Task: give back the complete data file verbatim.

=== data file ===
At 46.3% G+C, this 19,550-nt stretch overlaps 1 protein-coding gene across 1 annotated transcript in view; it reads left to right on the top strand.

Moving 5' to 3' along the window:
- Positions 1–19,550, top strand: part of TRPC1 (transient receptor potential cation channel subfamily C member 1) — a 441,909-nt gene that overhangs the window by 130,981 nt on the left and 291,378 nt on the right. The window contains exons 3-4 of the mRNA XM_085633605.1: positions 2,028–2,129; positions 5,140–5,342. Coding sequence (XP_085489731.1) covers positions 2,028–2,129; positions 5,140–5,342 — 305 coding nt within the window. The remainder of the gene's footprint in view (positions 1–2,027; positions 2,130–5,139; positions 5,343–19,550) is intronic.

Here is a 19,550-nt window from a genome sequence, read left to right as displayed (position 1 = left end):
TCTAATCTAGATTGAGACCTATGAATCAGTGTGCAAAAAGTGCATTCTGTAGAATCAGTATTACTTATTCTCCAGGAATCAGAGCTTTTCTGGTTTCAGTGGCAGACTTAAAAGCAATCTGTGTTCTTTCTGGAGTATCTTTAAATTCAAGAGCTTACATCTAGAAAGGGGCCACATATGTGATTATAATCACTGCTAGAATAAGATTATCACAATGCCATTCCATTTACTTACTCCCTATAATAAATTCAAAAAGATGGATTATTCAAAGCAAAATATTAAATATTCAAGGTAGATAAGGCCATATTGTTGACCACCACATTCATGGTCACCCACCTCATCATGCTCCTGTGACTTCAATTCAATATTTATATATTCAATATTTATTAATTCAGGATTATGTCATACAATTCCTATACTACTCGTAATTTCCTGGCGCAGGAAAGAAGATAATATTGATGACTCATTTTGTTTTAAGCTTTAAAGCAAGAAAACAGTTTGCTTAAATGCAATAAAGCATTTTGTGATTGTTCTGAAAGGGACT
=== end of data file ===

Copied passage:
At 46.3% G+C, this 19,550-nt stretch overlaps 1 protein-coding gene across 1 annotated transcript in view; it reads left to right on the top strand.

Moving 5' to 3' along the window:
- Positions 1–19,550, top strand: part of TRPC1 (transient receptor potential cation channel subfamily C member 1) — a 441,909-nt gene that overhangs the window by 130,981 nt on the left and 291,378 nt on the right. The window contains exons 3-4 of the mRNA XM_085633605.1: positions 2,028–2,129; positions 5,140–5,342. Coding sequence (XP_085489731.1) covers positions 2,028–2,129; positions 5,140–5,342 — 305 coding nt within the window. The remainder of the gene's footprint in view (positions 1–2,027; positions 2,130–5,139; positions 5,343–19,550) is intronic.

Here is a 19,550-nt window from a genome sequence, read left to right as displayed (position 1 = left end):
TCTAATCTAGATTGAGACCTATGAATCAGTGTGCAAAAAGTGCATTCTGTAGAATCAGTATTACTTATTCTCCAGGAATCAGAGCTTTTCTGGTTTCAGTGGCAGACTTAAAAGCAATCTGTGTTCTTTCTGGAGTATCTTTAAATTCAAGAGCTTACATCTAGAAAGGGGCCACATATGTGATTATAATCACTGCTAGAATAAGATTATCACAATGCCATTCCATTTACTTACTCCCTATAATAAATTCAAAAAGATGGATTATTCAAAGCAAAATATTAAATATTCAAGGTAGATAAGGCCATATTGTTGACCACCACATTCATGGTCACCCACCTCATCATGCTCCTGTGACTTCAATTCAATATTTATATATTCAATATTTATTAATTCAGGATTATGTCATACAATTCCTATACTACTCGTAATTTCCTGGCGCAGGAAAGAAGATAATATTGATGACTCATTTTGTTTTAAGCTTTAAAGCAAGAAAACAGTTTGCTTAAATGCAATAAAGCATTTTGTGATTGTTCTGAAAGGGACT